Morgantown Freight House
The B&O freight house stood for many years, but no photos have been found of this structure. I passed it many times after I moved to town in 1985. Through reminiscing and some sketches, Nevin has created a version that comes fairly close to a few memories. Until the mid-1960's, the freight house was where large parcels were delivered as less-than-carload freight. If a family ordered a new TV, or washer, or freezer from Montgomery Wards, or Sears & Roebuck, or JC Penney, the item would be shipped to the local freight house for delivery or pick up. The freight house size would reflect the population size of the community. Nevin's version has been shortened a bit to fit his space.
Beaumont Glass
West Virginia Window Glass
In addition to Seneca Glass, the B&O served three other glass factories within a few hundered yards of each other. Nevin has modeled the brick Beaumont Glass complex, and the corrugated sheet metal US Plate Glass plant, which was located across the tracks from Seneca Glass. Morgantown had a total of seven glass factories within the city limits. Nevin has modeled five of these on his model railroad. Boxcar loads of clean silica sand, soda, lime, ash, and other additives were spotted at the materials houses near the furnace rooms of these glass plants. Unloading was usually done by hand with a shovel and wheelbarrow. Mississippi Glass used a conveyor system from a trackside bin, but the others seemed to rely on cheap labor to move the raw materials. Other inbound loads would include raw wood for making shipping crates, barrels and boxes, and excelsior packing material that was used when packing the glass product in crates and barrels.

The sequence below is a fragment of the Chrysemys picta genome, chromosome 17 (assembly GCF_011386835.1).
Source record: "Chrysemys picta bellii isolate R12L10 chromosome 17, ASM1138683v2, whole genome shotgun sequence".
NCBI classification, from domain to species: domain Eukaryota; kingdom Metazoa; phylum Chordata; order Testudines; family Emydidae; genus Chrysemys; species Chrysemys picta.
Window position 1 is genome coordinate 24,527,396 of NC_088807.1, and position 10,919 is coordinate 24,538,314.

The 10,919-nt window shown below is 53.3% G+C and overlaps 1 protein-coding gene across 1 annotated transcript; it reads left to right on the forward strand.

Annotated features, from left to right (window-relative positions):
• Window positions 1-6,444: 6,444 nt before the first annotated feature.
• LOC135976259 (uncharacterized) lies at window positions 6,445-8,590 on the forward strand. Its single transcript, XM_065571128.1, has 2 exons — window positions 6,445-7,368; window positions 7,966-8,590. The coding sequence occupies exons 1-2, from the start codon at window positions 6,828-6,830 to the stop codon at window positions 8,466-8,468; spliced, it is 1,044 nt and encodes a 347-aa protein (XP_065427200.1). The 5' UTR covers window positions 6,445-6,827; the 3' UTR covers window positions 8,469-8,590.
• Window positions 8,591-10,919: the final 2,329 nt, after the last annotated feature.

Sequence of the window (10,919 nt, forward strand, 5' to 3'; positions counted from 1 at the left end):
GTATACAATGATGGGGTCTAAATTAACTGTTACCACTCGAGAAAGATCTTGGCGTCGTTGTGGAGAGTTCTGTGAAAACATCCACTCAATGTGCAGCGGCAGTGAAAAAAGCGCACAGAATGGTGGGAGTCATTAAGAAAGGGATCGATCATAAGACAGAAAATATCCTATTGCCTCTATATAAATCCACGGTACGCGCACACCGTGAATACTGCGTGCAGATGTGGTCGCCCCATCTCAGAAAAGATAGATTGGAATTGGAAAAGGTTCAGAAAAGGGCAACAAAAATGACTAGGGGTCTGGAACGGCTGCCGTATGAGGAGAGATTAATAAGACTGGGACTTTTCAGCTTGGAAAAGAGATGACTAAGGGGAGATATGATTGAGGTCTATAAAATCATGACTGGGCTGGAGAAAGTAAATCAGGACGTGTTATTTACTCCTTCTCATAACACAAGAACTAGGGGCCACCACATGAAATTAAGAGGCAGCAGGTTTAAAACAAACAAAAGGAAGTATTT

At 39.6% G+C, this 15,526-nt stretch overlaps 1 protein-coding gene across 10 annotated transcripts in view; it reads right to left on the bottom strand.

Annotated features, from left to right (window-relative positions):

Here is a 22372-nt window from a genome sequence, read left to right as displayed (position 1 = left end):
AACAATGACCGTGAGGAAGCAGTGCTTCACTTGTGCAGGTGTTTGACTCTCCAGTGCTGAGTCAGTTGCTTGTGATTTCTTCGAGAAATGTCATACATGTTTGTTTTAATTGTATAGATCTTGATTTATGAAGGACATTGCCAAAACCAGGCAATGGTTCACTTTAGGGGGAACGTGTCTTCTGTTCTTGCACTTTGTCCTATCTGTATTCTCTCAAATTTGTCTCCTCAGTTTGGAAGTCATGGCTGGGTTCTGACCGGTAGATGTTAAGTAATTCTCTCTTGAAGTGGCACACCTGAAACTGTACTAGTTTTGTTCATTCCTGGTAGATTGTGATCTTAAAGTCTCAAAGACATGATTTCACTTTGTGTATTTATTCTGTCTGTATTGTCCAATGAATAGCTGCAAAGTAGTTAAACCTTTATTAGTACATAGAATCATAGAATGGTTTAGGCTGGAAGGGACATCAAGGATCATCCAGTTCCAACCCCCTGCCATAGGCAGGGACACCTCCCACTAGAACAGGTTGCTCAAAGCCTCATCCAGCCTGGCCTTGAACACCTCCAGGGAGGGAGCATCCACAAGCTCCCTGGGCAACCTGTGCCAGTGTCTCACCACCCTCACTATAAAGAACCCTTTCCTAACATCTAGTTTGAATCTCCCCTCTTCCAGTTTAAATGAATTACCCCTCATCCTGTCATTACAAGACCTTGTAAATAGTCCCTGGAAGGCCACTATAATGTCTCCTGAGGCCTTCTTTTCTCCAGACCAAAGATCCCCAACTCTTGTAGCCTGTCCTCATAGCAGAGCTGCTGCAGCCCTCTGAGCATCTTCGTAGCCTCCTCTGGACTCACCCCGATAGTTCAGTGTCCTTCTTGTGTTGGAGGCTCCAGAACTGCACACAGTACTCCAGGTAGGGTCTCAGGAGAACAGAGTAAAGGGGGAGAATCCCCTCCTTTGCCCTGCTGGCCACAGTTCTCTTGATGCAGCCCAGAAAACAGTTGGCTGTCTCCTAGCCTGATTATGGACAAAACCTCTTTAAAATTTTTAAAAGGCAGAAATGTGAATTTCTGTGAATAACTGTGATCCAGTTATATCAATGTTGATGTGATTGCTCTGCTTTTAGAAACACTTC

A QD freight passes the Beaumont Glass plant.

The local switching was a nice extra in modeling the B&O through Morgantown. A surprising number of through trains kept this a very busy railroad for many years. A document of coal trains operating from Fairmont, W. Va., to Bowest yard near Connellsville, Penna., in August of 1949, reveals an average of five B&O trains and two Western Maryland Railway trains per weekday. The WM served a few coal mines just south of Fairmont and had trackage rights over the FM&P to Bowest yard. The document did not record trains operating from Bowest to Fairmont, and it does not seem to include mixed frieght movements, called QD trains on the B&O.

So hypothetically, an average of seven loaded coal trains in one direction should mean an equal number of empty coal trains the other direction, and if you add at least one QD and one local freight in each direction, plus a loaded coal train from the M&K branch and a returning empty coal train to the M&K....that would be.....TWENTY daily train movements along this five mile stretch of railroad that Nevin is modeling. That's a pretty busy railroad for his room!

 
 
  Nevin and I hope you've enjoyed this quick tour of his HO scale layout. Several other model railroad layouts from the north-central West Virginia region are featured at the home page. Take a few minutes for another tour. All aboard!